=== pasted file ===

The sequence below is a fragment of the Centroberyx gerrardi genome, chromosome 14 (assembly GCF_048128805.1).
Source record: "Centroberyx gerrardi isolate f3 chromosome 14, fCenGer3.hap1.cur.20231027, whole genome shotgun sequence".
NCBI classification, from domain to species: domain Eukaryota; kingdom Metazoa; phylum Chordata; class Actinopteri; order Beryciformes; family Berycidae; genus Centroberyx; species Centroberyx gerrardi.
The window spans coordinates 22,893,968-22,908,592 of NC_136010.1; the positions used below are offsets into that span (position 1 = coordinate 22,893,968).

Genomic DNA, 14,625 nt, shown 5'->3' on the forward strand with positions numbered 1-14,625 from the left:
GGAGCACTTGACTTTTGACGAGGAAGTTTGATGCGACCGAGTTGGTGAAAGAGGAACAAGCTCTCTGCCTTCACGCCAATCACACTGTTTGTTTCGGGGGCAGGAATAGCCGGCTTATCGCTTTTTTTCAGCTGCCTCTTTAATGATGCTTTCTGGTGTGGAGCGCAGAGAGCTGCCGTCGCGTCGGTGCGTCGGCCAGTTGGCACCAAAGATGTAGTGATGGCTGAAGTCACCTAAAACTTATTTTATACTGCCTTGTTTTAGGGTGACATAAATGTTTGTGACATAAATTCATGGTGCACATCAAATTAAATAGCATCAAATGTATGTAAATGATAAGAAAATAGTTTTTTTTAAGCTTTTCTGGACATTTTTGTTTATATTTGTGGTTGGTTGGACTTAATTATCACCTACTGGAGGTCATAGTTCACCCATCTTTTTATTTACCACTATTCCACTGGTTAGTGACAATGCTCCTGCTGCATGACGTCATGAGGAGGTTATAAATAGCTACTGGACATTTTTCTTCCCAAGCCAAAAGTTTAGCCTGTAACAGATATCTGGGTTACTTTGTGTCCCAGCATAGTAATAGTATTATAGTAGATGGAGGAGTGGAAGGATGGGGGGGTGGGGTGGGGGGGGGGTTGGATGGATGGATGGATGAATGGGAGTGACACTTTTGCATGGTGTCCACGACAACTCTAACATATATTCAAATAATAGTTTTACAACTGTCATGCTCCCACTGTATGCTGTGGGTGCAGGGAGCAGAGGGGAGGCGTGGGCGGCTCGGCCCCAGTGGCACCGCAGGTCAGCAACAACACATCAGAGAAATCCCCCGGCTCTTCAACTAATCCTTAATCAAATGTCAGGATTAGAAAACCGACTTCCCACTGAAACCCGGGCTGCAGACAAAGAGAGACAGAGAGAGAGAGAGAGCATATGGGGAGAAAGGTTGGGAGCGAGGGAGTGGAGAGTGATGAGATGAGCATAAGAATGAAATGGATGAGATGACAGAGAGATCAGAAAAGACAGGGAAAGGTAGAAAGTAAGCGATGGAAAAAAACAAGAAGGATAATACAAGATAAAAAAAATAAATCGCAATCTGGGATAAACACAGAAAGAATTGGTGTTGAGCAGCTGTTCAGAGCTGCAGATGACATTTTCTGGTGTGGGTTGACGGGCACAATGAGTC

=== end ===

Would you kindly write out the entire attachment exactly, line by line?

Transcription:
The sequence below is a fragment of the Centroberyx gerrardi genome, chromosome 14 (assembly GCF_048128805.1).
Source record: "Centroberyx gerrardi isolate f3 chromosome 14, fCenGer3.hap1.cur.20231027, whole genome shotgun sequence".
NCBI classification, from domain to species: domain Eukaryota; kingdom Metazoa; phylum Chordata; class Actinopteri; order Beryciformes; family Berycidae; genus Centroberyx; species Centroberyx gerrardi.
The window spans coordinates 22,893,968-22,908,592 of NC_136010.1; the positions used below are offsets into that span (position 1 = coordinate 22,893,968).

Genomic DNA, 14,625 nt, shown 5'->3' on the forward strand with positions numbered 1-14,625 from the left:
GGAGCACTTGACTTTTGACGAGGAAGTTTGATGCGACCGAGTTGGTGAAAGAGGAACAAGCTCTCTGCCTTCACGCCAATCACACTGTTTGTTTCGGGGGCAGGAATAGCCGGCTTATCGCTTTTTTTCAGCTGCCTCTTTAATGATGCTTTCTGGTGTGGAGCGCAGAGAGCTGCCGTCGCGTCGGTGCGTCGGCCAGTTGGCACCAAAGATGTAGTGATGGCTGAAGTCACCTAAAACTTATTTTATACTGCCTTGTTTTAGGGTGACATAAATGTTTGTGACATAAATTCATGGTGCACATCAAATTAAATAGCATCAAATGTATGTAAATGATAAGAAAATAGTTTTTTTTAAGCTTTTCTGGACATTTTTGTTTATATTTGTGGTTGGTTGGACTTAATTATCACCTACTGGAGGTCATAGTTCACCCATCTTTTTATTTACCACTATTCCACTGGTTAGTGACAATGCTCCTGCTGCATGACGTCATGAGGAGGTTATAAATAGCTACTGGACATTTTTCTTCCCAAGCCAAAAGTTTAGCCTGTAACAGATATCTGGGTTACTTTGTGTCCCAGCATAGTAATAGTATTATAGTAGATGGAGGAGTGGAAGGATGGGGGGGTGGGGTGGGGGGGGGGTTGGATGGATGGATGGATGAATGGGAGTGACACTTTTGCATGGTGTCCACGACAACTCTAACATATATTCAAATAATAGTTTTACAACTGTCATGCTCCCACTGTATGCTGTGGGTGCAGGGAGCAGAGGGGAGGCGTGGGCGGCTCGGCCCCAGTGGCACCGCAGGTCAGCAACAACACATCAGAGAAATCCCCCGGCTCTTCAACTAATCCTTAATCAAATGTCAGGATTAGAAAACCGACTTCCCACTGAAACCCGGGCTGCAGACAAAGAGAGACAGAGAGAGAGAGAGAGCATATGGGGAGAAAGGTTGGGAGCGAGGGAGTGGAGAGTGATGAGATGAGCATAAGAATGAAATGGATGAGATGACAGAGAGATCAGAAAAGACAGGGAAAGGTAGAAAGTAAGCGATGGAAAAAAACAAGAAGGATAATACAAGATAAAAAAAATAAATCGCAATCTGGGATAAACACAGAAAGAATTGGTGTTGAGCAGCTGTTCAGAGCTGCAGATGACATTTTCTGGTGTGGGTTGACGGGCACAATGAGTC